The growing use of mobile devices, such as smartphones, is exposing children to more online risks such as bullying and harmful or sexually explicit content.
martphones are now the most used devices for young people going online in Ireland, with 40pc of nine to 16-year olds and more than 60pc of teenagers owning one, according to new report.
Of those, 35pc use it daily to go online, while 27pc own a tablet and use it on a daily basis to access the internet.
The report provides the initial findings from Ireland on the EU's Net Children Go Mobile study, aimed at exploring young people's use of mobile internet technologies and the consequences for their welfare online.
Bullying remains the most harmful risky experience, with 26pc of girls experiencing it, compared with 17pc of boys.
Sexual risks are second, and the report's disturbing findings include that 10pc of 13- to 14-year-olds and 22pc of 15- to 16-year-olds have received sexual messages online. Among older teenagers, 47pc had seen sexual images online, and about half of these said they were upset by the experience. Another risk that young people encounter is seeing potentially harmful user-generated content.
The study found that 35pc of 13- to 16-year-olds were exposed to some form of harmful content such as hate messages (15pc), anorexic or bulimic content (14pc), self-harm sites (9pc), sites discussing suicide (8pc), and sites where people share their experiences with drugs (7pc).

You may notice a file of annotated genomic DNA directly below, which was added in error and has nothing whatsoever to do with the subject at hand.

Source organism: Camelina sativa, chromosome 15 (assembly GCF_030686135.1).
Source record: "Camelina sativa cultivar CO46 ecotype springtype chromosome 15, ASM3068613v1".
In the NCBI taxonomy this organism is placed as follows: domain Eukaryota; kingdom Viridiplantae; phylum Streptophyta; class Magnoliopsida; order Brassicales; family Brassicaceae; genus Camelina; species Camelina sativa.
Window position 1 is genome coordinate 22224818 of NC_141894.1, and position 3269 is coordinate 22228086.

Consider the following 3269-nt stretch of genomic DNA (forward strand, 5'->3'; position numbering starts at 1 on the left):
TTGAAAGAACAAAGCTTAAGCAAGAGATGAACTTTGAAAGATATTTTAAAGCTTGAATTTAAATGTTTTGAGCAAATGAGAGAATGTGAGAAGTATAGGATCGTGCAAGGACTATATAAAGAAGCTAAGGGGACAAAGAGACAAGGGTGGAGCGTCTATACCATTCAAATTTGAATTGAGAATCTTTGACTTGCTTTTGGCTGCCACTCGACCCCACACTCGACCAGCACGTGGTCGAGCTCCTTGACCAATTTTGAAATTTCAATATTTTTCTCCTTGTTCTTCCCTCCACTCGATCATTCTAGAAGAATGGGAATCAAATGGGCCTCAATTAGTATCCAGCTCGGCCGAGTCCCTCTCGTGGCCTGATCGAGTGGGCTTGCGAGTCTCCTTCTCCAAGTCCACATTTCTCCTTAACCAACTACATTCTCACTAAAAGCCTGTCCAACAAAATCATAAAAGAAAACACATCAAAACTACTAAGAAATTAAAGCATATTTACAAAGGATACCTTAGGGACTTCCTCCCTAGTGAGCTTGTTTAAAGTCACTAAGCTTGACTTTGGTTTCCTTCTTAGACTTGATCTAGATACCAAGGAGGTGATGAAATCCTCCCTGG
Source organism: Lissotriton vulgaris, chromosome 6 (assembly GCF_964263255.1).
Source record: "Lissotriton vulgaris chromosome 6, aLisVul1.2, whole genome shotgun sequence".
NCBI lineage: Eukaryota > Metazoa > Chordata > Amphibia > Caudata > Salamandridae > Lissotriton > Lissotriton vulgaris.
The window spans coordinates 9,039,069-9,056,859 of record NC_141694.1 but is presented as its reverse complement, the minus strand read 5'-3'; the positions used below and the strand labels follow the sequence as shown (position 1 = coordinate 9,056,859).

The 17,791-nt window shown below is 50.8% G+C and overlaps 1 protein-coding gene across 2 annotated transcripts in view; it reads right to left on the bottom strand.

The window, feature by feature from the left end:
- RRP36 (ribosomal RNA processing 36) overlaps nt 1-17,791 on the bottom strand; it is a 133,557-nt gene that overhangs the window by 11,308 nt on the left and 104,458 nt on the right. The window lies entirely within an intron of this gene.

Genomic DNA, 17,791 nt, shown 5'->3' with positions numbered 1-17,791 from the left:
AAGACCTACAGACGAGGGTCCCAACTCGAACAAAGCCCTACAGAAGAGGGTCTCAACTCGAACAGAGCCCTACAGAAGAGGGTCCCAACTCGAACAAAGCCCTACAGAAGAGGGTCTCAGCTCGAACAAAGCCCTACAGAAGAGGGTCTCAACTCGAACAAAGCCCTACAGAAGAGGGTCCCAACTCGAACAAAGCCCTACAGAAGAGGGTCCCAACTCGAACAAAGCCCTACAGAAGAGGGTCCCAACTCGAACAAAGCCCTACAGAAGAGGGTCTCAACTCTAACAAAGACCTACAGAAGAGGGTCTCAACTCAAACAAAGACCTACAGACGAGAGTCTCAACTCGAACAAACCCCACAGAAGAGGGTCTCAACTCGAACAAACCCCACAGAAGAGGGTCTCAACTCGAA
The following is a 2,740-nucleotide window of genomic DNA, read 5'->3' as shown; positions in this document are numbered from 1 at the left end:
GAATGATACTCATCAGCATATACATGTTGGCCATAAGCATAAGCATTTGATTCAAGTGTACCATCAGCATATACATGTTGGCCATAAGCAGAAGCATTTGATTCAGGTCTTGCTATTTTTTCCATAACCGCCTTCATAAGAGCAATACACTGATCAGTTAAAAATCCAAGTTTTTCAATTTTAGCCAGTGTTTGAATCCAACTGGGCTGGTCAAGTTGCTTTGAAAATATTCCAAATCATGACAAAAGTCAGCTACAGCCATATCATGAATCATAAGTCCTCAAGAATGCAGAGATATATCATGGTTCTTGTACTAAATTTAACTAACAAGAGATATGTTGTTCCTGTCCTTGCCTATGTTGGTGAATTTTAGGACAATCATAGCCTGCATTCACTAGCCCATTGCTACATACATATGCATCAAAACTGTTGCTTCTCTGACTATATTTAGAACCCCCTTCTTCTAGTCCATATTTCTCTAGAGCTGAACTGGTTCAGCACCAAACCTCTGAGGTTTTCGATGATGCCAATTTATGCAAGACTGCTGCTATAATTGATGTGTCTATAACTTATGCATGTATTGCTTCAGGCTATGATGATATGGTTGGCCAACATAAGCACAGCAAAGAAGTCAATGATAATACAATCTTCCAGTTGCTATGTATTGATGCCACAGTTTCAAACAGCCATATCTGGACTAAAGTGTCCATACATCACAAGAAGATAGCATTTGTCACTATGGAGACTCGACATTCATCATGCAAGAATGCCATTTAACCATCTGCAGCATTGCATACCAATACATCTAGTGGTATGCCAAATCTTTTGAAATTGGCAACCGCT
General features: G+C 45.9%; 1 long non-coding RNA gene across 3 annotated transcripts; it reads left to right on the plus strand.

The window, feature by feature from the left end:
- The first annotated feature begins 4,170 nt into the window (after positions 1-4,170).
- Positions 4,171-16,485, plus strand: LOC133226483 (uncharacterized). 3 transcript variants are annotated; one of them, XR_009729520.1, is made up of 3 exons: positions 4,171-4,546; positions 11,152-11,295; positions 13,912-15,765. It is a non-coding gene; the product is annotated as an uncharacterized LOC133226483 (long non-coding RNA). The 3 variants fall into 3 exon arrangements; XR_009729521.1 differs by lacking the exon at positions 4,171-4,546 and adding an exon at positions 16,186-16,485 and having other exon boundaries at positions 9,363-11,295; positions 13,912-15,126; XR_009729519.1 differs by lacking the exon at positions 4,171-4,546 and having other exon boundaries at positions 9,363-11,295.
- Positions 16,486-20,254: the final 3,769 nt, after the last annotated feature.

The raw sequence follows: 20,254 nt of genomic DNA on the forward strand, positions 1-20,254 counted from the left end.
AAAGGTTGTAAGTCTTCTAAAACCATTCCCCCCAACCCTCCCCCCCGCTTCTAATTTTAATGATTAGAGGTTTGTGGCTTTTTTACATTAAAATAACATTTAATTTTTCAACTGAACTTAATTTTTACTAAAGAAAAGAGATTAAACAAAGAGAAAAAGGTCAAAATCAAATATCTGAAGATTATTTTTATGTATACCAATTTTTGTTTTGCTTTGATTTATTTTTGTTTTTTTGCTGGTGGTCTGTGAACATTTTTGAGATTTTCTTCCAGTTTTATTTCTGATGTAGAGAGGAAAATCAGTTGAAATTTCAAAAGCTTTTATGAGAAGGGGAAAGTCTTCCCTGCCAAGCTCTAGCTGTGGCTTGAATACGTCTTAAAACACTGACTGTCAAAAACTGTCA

However, while smartphones and tablet users encounter more risks, they don't report more harmful experiences
Most internet use is at home, with 63pc of children going online at least once a day, at home, and 46pc accessing the internet from their bedroom on a daily basis.
Among the other findings of the report, launched to mark Safer Internet Day, is that 20pc of children say that they have been bothered by something on the internet in the past year, up from 11pc since 2011.
Dr Brian O'Neill, of Dublin Institute of Technology (DIT) and Chair of the Government's Internet Content Governance Advisory Group, who led the project in Ireland, said new strategies may be needed to ensure young people's safety and welfare in a "post-desktop internet environment".
Launching the report, Education Minister Ruairi Quinn also unveiled a new anti-cyberbullying kit for second-level schools for use in Social Personal and Health education (SPHE) classes. The kit challenges young people to find new ways of using the internet and social media and to stand up to bullying and show solidarity with victims.